Getting vehicles across high seas has always been a headache for overlanders. In our case, this was the first issue we had to solve since crossing the Atlantic is the only way to get to South America from Europe. The freight company of Grimaldi was the solution as their vessels offer passenger service on board their cargo. The downside of this type of voyage though is the duration of the trip as it all depends on the cargo and the ports that the vessels call in. Our voyage was scheduled for 24 days. I won’t forget Rochelle’s reaction when I first asked her what she thought of it. “On a cargo boat for a month? You must be out of your mind!” After 3 months of discussions and research, we made the decision to give in to this “tempting proposal” and freight ourselves and Voukefalas across the Atlantic in a long 30-day trip (plus any extra delays).
To cut the story short, on the morning of the 20th of December, after crossing Europe, we arrived at the port of Antwerp, ready to board the vessel “Grande Brasile” with destination Montevideo. Formalities were the absolute minimum on the Antwerp side, except for a stamp out of Europe for Rochelle (Australian passport). Soon we were on board this 214 m. long by 45 m. wide gigantic vessel. Based on the online info, we had prepared ourselves as to what to expect, so there were no surprises there. The next day though, when we woke up we both had some serious bites that appeared to be from some kind of bug. In order to be sure and as we were still on land (one day delayed departure), we took a taxi to the nearest hospital to minimize the risk of any allergic reaction. “These are definitely bites”, the doctor said, “probably from the mattress but I’m not sure from what kind of bug though”. Upon our return we requested a new cabin, something that our Captain had no issue to provide. Besides a week of annoying itches, that was the end of our bad luck on board. From the following day onwards, we started bonding more and more with the rest of the passengers, as well as the crew of “Grande Brazile”, something that completely changed our mindset.
The passengers on board were 11 in total including ourselves: Helmut and Heide from Germany, Antonio and Yolanda from Italy and Colombia, Bruno and Marie-Anne, Herve and finally Jean Jacques and Flyuza. The last five were from France, except Flyuza that was Russian. The following month, we shared great memories as we spent Christmas in open sea and New Year’s anchored outside Dakar, Senegal. It was somewhere around that time that even Rochelle admitted that boarding the freight ship was not such a bad idea after all (although not the five-star cruise that I had promised her!)
Our last African port of call was Freetown in Sierra Leone, where a poor local tried to hide in the cargo area but unfortunately he was caught 10 minutes after our departure and was returned home by the police. After that it was time for the final crossing of the Atlantic towards the Americas, something that was Rochelle’s major concern as crossings like that can be quite rough seas. Thankfully all that was just rumors, as the crew informed us. According to them, the crossing is mostly calm seas year round. Life on board such vessels can be boring as the things to do are limited down to movies, books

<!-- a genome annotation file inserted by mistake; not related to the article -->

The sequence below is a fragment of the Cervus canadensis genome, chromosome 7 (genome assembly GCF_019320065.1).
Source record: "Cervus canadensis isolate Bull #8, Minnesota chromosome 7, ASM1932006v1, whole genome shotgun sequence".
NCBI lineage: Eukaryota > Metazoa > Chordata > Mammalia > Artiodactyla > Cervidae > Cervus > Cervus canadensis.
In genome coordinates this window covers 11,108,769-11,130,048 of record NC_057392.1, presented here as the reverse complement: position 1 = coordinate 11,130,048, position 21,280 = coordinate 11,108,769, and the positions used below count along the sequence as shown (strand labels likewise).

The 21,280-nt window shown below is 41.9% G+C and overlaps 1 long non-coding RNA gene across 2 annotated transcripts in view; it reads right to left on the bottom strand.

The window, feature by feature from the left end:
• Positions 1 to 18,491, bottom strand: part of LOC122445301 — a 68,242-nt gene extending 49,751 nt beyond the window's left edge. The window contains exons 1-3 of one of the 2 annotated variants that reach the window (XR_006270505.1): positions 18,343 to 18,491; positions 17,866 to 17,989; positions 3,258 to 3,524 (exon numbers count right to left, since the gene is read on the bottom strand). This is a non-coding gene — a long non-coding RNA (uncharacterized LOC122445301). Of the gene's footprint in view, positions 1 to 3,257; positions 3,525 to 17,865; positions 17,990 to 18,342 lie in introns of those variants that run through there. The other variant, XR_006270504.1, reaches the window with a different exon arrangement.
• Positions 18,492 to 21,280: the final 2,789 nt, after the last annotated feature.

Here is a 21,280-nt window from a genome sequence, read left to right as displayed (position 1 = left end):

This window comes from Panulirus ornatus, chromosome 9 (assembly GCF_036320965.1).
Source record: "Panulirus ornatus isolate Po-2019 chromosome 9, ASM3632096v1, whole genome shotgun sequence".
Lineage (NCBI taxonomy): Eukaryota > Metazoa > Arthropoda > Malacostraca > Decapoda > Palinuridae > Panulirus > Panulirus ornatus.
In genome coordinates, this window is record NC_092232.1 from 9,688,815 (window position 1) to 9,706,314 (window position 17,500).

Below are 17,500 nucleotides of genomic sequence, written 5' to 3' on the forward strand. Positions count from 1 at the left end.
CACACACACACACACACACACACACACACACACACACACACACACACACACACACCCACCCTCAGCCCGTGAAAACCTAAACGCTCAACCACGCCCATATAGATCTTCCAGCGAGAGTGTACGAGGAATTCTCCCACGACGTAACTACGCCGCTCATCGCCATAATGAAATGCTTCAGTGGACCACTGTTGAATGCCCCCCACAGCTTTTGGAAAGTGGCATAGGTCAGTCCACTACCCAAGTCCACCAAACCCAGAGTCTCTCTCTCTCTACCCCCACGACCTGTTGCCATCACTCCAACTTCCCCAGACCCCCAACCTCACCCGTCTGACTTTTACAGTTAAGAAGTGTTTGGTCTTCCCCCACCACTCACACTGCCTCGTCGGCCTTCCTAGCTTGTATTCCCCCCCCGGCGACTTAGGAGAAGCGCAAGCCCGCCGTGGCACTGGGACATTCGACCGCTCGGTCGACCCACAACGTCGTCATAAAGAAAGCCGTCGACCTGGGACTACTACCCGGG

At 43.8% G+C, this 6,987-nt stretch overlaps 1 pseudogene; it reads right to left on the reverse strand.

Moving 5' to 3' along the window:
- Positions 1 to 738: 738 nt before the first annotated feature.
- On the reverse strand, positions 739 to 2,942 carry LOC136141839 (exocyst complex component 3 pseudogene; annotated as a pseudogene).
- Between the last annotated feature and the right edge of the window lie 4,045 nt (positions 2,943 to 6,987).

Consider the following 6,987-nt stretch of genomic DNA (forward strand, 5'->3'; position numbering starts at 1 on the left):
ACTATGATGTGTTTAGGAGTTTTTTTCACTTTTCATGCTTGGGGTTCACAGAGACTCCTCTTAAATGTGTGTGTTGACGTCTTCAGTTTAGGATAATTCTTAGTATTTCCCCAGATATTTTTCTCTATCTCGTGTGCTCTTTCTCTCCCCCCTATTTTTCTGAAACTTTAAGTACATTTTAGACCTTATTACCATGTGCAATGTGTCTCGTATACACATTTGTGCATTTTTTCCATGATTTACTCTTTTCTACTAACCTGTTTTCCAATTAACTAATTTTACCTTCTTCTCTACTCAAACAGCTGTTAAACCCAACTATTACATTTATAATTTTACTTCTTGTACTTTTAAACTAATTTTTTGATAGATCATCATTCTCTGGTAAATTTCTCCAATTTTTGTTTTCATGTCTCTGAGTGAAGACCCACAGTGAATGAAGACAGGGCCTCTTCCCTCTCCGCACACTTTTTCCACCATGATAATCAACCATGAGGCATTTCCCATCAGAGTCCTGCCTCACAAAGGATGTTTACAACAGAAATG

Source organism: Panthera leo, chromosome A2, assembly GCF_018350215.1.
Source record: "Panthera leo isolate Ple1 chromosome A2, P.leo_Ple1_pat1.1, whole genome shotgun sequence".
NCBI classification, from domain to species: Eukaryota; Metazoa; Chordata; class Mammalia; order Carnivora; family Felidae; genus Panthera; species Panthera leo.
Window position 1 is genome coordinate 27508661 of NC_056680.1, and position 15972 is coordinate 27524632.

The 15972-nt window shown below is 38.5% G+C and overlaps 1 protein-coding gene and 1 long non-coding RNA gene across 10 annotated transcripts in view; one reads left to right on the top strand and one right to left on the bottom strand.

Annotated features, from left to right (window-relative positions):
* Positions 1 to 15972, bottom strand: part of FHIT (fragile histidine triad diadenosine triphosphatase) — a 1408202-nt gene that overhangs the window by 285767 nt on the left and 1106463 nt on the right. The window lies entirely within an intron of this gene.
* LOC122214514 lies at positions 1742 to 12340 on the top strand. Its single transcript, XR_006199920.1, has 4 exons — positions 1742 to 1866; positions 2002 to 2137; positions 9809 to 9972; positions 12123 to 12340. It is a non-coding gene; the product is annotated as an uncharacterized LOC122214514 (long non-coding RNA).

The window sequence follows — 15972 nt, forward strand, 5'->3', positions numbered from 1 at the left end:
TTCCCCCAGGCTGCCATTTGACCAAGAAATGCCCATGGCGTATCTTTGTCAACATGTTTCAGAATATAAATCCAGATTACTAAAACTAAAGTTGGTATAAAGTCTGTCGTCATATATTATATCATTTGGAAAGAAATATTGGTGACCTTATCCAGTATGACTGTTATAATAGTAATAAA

preparation for the upcoming trip (no internet here, oh my God!!!) There were days that we caught ourselves walking up and down the deck just to do something different or have movie marathons just to get through the day. Worth mentioning here is the traditional Neptune’s blessing that happens as soon as a vessel crosses the Equator and involves all the first timers, crew and passengers. They get baptized with a fire hose while they try to go through a life buoy. Great fun!!!
Thankfully time went by and soon we were anchored outside Vitoria, a modern Brazilian port, the first out of the four in South America. With no more than 5 hours free time on our hands, just the fact that we stepped out of the ship on land, after almost 10 days, was a great relief. No sightseeing here, just a quick taxi ride to the nearest shopping mall to communicate with the outside world (internet addiction) and to get a quick glimpse of the life in a Brazilian city. Then there was Rio de Janeiro. Unfortunately we arrived on a cloudy late afternoon and by the time we stepped on land, it was already dark. I guess at that point of our trip, just getting off the boat meant a lot. An ice cream at a bus station in Novo Rio (New Rio) might seem foolish to you but to us it was a must do and we enjoyed it. The next two ports before Montevideo, our final destination, were Santos and Paranagua. More delays caught up with us here as the weekend kicked in. In Santos, we got half a day at the beach and a lunch. As for Paranagua, a walk around the colonial neighborhoods and a Caipirinhia completed our short visit. Finally, on the night of the 20th, we reached Montevideo and we were told to take the cars out on the docks. That meant the official end of our Atlantic crossing. The next day we got all the formalities done, said goodbye to our fellow travelers and hit the road. YEAH!!!
It took 14 days of Europe crossing and exactly one month on board a freight ship for Voukefalas and its crew to step foot in South America. The trip we had been planning and waiting for has officially started. What will the next two years bring us? Keep watching & following to find out!